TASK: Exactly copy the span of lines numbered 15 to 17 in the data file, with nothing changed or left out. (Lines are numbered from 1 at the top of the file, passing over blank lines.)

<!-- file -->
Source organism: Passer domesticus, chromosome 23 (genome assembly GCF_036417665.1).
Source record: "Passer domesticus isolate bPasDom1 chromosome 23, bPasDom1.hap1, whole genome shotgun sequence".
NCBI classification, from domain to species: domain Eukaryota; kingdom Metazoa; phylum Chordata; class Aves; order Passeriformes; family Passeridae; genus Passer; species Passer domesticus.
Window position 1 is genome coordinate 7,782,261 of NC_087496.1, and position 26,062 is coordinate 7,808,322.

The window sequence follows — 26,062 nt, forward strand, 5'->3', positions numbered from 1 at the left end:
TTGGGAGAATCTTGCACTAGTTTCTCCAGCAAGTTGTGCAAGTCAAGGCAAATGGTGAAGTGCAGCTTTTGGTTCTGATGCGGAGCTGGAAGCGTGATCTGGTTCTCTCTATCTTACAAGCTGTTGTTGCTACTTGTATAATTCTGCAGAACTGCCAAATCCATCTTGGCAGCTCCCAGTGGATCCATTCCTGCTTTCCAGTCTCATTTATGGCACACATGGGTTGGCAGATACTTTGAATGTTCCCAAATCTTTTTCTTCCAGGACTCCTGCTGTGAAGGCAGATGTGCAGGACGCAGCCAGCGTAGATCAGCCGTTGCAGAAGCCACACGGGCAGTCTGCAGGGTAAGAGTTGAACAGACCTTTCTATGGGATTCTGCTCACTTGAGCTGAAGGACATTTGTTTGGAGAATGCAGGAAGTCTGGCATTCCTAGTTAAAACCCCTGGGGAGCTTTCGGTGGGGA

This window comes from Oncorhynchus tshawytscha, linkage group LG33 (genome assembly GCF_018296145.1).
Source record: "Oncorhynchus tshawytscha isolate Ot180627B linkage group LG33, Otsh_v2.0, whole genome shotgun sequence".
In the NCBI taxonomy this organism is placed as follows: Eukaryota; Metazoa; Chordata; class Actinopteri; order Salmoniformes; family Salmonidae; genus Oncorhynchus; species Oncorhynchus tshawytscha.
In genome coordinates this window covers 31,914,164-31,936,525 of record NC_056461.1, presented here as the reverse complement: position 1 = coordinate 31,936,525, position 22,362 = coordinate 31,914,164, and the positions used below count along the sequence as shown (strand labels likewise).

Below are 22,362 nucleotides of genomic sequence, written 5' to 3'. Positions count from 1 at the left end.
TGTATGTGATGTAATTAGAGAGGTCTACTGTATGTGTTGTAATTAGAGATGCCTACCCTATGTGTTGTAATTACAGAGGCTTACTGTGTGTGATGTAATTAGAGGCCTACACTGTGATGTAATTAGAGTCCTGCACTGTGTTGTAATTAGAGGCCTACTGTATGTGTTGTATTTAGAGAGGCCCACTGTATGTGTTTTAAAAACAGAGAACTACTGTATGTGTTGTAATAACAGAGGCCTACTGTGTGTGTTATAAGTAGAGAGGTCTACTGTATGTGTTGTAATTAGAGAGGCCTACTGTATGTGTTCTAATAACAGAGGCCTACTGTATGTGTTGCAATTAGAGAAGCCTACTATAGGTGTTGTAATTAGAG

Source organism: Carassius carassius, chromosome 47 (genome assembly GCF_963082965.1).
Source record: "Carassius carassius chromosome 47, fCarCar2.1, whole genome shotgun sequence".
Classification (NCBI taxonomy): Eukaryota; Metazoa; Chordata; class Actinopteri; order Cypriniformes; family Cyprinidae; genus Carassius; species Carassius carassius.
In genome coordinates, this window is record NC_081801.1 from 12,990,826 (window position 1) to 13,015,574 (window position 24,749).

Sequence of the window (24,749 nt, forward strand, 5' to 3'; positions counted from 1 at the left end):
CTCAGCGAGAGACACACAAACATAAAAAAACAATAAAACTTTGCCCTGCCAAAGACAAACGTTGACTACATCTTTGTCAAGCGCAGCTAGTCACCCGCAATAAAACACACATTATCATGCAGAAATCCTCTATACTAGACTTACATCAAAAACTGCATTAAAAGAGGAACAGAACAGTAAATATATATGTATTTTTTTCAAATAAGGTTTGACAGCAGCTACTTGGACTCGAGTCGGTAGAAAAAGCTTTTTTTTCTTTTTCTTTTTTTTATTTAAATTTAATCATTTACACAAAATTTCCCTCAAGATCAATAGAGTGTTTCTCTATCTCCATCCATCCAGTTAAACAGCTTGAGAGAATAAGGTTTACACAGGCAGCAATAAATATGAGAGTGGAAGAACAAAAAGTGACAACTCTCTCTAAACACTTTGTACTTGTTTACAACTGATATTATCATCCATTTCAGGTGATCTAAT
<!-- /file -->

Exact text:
Classification (NCBI taxonomy): Eukaryota; Metazoa; Chordata; class Actinopteri; order Cypriniformes; family Cyprinidae; genus Carassius; species Carassius carassius.
In genome coordinates, this window is record NC_081801.1 from 12,990,826 (window position 1) to 13,015,574 (window position 24,749).

Sequence of the window (24,749 nt, forward strand, 5' to 3'; positions counted from 1 at the left end):